For Christmas a couple years ago I got my parents a laser pointer, wrapped in a printout of the U.S. patent on a ``method of exercising a cat''. This patent claimed a number of inventions related to wiggling a dot on the floor for a cat to chase around, all in lawyerly language with numbered drawings.
I'm listed as coauthor on a patent application that isn't much better, imho -- and worse in that it was meant seriously. I considered quitting my job rather than sign it, but fell for all the usual excuses: they'd just go ahead without me, and sure it's kind of bogus but they need it to defend against other bogus patents, and, hm, it'd be kind of neat to have any patent at all. It'd even me up with my online ex, for one thing. (She'd also thought her idea was just ``ordinary junk'' until her employer decided to ennoble it.)
So I'm not in a great position to complain about this recent patent
from Sun. I won't explain here why it's an especially awful one, but since it is, I'm especially happy to be able to invalidate it: there's prior art in section I.2 of Henry Massalin's ``Superoptimizer: a look at the smallest program'' in ASPLOS II (1987), page 125. I'm not impressed with Sun: the prior-art search consisted of a couple minutes looking for a well-known paper among printouts on my bedroom floor.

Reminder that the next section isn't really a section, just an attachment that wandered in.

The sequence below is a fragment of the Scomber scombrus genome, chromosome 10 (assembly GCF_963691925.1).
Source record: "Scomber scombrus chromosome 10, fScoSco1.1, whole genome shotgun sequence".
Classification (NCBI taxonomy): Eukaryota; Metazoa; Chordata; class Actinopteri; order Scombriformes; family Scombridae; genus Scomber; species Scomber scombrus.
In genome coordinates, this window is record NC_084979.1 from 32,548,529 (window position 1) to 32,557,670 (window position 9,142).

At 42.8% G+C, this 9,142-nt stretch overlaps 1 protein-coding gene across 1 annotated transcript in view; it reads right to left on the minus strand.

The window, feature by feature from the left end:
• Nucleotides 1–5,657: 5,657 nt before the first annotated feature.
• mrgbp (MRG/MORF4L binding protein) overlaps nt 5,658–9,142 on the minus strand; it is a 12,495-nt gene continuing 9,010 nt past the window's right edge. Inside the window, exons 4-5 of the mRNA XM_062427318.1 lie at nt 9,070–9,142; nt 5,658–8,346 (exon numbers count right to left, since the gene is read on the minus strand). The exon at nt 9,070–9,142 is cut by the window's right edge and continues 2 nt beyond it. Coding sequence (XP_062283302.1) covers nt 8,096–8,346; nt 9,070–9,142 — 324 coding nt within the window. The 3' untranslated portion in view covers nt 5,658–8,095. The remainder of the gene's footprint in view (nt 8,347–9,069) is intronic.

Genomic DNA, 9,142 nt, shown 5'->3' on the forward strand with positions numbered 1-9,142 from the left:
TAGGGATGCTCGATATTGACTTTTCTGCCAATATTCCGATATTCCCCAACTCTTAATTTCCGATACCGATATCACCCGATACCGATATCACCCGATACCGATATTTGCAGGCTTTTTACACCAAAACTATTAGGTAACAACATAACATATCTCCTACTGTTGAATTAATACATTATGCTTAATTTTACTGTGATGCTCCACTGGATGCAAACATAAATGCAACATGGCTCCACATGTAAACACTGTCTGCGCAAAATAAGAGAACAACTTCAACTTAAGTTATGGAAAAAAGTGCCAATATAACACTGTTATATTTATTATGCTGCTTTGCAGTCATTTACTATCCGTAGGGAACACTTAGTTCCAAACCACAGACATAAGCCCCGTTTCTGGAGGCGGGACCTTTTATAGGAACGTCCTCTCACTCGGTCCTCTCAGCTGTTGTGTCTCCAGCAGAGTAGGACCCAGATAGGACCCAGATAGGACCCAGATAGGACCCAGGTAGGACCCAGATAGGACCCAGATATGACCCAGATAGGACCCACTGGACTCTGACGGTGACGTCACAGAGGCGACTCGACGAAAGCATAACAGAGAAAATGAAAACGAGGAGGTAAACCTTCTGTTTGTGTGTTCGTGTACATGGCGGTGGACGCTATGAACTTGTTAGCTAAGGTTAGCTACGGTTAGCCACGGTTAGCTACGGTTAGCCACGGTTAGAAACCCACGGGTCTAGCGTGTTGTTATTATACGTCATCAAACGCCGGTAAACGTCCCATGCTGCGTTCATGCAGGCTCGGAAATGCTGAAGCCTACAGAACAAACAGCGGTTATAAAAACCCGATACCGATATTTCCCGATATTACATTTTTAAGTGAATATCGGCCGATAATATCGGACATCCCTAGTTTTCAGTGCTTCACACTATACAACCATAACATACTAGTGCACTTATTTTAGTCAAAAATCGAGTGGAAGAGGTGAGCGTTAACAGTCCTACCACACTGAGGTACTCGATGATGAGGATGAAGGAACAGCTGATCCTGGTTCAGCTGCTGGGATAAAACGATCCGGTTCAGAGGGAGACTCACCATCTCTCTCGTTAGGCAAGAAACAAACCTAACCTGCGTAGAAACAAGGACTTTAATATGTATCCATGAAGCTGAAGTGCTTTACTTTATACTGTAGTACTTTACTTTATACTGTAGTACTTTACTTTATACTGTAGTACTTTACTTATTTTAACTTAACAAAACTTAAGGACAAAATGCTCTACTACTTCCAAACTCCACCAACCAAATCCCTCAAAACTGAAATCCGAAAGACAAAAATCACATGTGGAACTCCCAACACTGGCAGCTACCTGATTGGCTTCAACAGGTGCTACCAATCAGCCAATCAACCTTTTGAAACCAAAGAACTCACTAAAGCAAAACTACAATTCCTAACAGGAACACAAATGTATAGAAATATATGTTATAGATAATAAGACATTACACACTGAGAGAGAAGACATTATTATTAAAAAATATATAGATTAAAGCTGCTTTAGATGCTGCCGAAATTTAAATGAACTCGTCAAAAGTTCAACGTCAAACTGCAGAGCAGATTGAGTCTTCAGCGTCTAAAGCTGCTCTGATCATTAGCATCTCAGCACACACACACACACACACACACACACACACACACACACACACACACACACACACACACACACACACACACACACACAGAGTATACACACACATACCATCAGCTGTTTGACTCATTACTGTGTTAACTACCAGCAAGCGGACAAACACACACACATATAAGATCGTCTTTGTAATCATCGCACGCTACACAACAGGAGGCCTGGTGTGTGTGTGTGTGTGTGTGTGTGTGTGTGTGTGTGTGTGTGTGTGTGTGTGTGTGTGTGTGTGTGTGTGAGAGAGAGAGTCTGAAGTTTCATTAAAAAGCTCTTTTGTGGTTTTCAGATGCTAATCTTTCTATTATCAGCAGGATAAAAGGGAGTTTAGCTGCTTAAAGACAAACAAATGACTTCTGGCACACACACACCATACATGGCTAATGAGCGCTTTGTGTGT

This passage has me particularly steamed:
While embodiments and applications of this invention have been shown and described, it would be apparent to those skilled in the art that many more modifications than mentioned above are possible without departing from the inventive concepts herein. The invention, therefore, is not to be restricted except in the spirit of the appended claims.
Which all sounds nice and professional until you notice that the `inventive concept' is just three lines of assembly code, and the ordinary skill they're coopting to fence in their property is the sort that should have made it unclaimable.
There's a twist: the original discovery was made by Massalin's computer, not Massalin himself -- he'd written a program to search for clever solutions to programming problems. So, if one of its findings could get patented, why not start a company, buy some serious
computing power (Massalin did his work with a 68020 back in the 80s), and crank out more of the same? Well, that's what John Koza is doing
-- which I used to think was cool. Now I wonder if it isn't yet another bug in the patent system: anything a computer can just barely discover today, its successor of the next year or two could discover routinely -- but patents extend way longer than that.
Something else interesting: what got pages of description in a patent merited just one short paragraph in an appendix to an academic paper.